Bruce Duncan.

Donald Trump Caricature. DonkeyHotey. flickr cc.

Shock and dismay are reverberating around the world in response to the actions and speeches of President Trump. Like the proverbial bull in a china shop, Trump risks shattering the network of alliances and institutions of governance which the United States has in great part forged since the Second World War – the Pax Americana which we can no longer assume is securely in place.

Faced with an expansive China and a resurgent Russia, policymakers are aghast at the damage Trump is doing to the US’s position in world affairs. Trump has attacked NATO, the United Nations, the international Paris Climate Agreement, and is intending to reduce the US role and funding in the United Nations and other international organisations. He is initiating reviews into conventions the US has signed, and has expressed views in support of torture, though his advisors and generals prevented him authorising waterboarding.

Indicative of Trump’s own climate scepticism, he has appointed Scott Pruitt head of the Environmental Protection Agency, a man who has sued the EPC 14 times. Trump, in 2012, called global warming a plot by China to undermine US manufacturing.

International markets were surprised when Trump did in fact withdraw from the Trans-Pacific Partnership (TPP) trade agreement, even though it favoured US interests heavily, particularly in intellectual property, pharmaceuticals, investment, and government procurement. This signals an end to the global pattern of trade liberalisation and investment, and a return to protectionist ‘America first’ policies. Trump appears to have given little thought to the implications for developing countries in particular.

As Nouriel Roubini wrote in The Guardian, Trump’s “erratic foreign policies are spooking world leaders, multinational corporations, and global markets generally”.

Anti-Trump Protest – Chicago. Alek S. flickr cc.

Disillusionment with Trump’s fiscal policies is likely to be massive. ‘Trickle-down’ economics will do little for blue collar workers, while favouring corporations and the rich. Almost half the proposed tax cuts are estimated to go to the top 1% of earners. Tax cuts will fuel inflation, and his trade policies could lead to retaliatory trade wars.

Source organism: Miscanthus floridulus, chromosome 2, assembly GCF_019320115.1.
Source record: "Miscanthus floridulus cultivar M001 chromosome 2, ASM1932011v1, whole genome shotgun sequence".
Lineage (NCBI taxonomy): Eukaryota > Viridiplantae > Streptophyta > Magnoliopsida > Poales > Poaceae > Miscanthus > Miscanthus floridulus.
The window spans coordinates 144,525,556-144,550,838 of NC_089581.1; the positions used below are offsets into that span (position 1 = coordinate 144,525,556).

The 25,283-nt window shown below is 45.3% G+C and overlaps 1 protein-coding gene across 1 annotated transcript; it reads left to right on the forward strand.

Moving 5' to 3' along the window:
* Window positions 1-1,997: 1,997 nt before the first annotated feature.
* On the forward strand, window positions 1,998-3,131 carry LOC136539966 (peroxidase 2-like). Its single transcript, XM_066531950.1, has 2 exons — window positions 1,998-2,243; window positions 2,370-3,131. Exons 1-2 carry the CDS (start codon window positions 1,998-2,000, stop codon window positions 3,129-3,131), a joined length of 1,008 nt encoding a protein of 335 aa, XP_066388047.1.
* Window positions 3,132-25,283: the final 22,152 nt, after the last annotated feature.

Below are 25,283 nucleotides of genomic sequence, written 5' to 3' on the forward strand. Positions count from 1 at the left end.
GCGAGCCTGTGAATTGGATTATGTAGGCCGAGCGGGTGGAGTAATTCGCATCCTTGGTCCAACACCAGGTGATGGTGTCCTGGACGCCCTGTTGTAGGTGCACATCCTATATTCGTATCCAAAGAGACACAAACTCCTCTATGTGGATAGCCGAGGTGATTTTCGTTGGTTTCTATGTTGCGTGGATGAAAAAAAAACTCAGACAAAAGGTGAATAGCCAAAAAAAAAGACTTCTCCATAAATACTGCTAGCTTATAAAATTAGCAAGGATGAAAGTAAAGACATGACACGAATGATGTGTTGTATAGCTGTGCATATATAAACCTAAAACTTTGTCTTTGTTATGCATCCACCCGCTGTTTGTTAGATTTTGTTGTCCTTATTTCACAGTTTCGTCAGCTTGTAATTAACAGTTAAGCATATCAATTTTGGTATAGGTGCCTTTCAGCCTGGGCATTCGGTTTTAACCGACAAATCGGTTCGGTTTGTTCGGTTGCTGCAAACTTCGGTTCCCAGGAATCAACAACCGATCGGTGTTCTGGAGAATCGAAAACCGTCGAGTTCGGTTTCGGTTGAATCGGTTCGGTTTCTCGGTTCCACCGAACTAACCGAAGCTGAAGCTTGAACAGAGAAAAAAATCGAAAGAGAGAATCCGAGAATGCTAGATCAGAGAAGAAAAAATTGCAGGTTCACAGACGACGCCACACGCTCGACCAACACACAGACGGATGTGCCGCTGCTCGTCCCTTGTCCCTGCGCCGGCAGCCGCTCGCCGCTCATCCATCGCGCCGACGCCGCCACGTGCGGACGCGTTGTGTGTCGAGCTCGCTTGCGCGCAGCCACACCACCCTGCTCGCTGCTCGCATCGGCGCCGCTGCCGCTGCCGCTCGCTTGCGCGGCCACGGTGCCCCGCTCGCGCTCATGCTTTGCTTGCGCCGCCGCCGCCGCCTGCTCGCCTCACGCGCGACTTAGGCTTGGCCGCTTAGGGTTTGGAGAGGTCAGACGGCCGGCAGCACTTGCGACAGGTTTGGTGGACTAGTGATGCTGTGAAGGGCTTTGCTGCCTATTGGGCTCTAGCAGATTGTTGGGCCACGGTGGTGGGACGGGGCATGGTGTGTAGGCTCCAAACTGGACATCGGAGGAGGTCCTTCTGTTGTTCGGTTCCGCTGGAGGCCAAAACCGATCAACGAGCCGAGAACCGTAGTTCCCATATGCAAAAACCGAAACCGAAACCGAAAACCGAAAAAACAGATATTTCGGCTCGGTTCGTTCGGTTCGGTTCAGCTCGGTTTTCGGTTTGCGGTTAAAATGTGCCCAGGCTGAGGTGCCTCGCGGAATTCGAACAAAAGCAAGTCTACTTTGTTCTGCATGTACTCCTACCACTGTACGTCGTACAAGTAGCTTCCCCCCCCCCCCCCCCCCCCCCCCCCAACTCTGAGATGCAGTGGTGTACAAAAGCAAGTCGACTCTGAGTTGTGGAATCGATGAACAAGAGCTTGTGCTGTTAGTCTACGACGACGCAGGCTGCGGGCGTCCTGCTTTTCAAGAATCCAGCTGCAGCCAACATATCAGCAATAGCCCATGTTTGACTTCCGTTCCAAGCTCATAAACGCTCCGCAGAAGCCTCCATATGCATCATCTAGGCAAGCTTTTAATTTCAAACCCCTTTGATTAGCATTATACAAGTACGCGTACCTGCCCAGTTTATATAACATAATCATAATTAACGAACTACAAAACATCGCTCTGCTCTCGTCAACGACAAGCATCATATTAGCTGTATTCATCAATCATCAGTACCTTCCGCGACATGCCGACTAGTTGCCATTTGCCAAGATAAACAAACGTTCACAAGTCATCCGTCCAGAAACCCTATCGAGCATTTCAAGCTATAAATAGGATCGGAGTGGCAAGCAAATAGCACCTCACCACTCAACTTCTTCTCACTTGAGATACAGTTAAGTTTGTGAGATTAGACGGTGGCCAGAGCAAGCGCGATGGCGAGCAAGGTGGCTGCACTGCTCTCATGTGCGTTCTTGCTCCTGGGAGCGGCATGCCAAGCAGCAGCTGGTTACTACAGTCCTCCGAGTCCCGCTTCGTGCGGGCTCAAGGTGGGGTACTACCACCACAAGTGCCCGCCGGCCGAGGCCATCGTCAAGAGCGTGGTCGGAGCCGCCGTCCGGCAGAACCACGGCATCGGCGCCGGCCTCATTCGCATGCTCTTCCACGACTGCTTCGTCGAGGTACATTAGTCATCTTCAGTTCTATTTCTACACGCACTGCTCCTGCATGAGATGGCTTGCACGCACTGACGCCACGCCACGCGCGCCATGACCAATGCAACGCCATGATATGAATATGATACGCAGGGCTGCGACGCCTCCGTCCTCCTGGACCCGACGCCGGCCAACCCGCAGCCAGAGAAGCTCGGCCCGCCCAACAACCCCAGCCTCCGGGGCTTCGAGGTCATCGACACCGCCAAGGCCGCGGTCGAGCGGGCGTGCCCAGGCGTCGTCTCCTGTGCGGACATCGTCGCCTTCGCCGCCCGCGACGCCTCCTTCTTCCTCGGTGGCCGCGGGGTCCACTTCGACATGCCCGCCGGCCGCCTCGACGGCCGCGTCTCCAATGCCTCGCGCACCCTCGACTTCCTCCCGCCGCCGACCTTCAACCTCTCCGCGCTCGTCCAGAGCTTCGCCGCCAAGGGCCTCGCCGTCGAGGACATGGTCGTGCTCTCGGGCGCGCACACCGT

To make matters even worse, Trump intends to dismantle the Dodd-Frank Act and the regulatory measures Obama put in place to try to curtail the predatory behavior in finance and business circles, and to protect the economy from further meltdowns like the Global Financial Crisis. Blue-collar voters for Trump throughout the United States are in for a shock when they realise that he is following the agenda of right-wing interests funding the Heritage Foundation and its allies to consolidate the power of the rich elite.

Trump and Islam

Trump has been particularly suspicious of Islam, as illustrated by his impetuous but temporary ban on entry to the USA by Muslims from seven Muslim countries. According to the Fairfax’s Paul McGeough, Trump’s ban on Muslims is aimed to stoke populist nationalism, and is masking anti-Muslim sentiments on the grounds of security.

Trump’s hypocrisy is evident in the fact that, in forty years to 2015, not a single American was killed on US soil by citizens from any of the countries affected – Iran, Iraq, Libya, Somalis, Sudan, Syria, and Yemen.

Most of the attackers on 9/11 were from Saudi Arabia, and some from the United Arab Emirates, Egypt, and Lebanon, but their citizens are not banned. Surprise, surprise! Trump has major business dealings in these particular countries.

Steve Bannon, now chief strategist at the White House and a major influence on Trump, is vehemently opposed to Islam, and wrote a film script in 2007, The Great Satan, with a set in the White House, describing an apocalyptic struggle between Islam and the Judeo-Christian West. In 2014, he wrote that we are in “a global war against Islamic fascism”. Bannon is former head of the far-right website Breitbart. In March 2016, he anticipated war with China within five to ten years.

Draining the swamp?

Trump was elected as an anti-politician, determined to ‘drain the swamp’ of Washington lobbyists and insiders. His support reflected widespread anger and resentment about growing inequality, and disenchantment with social and political developments in the United States.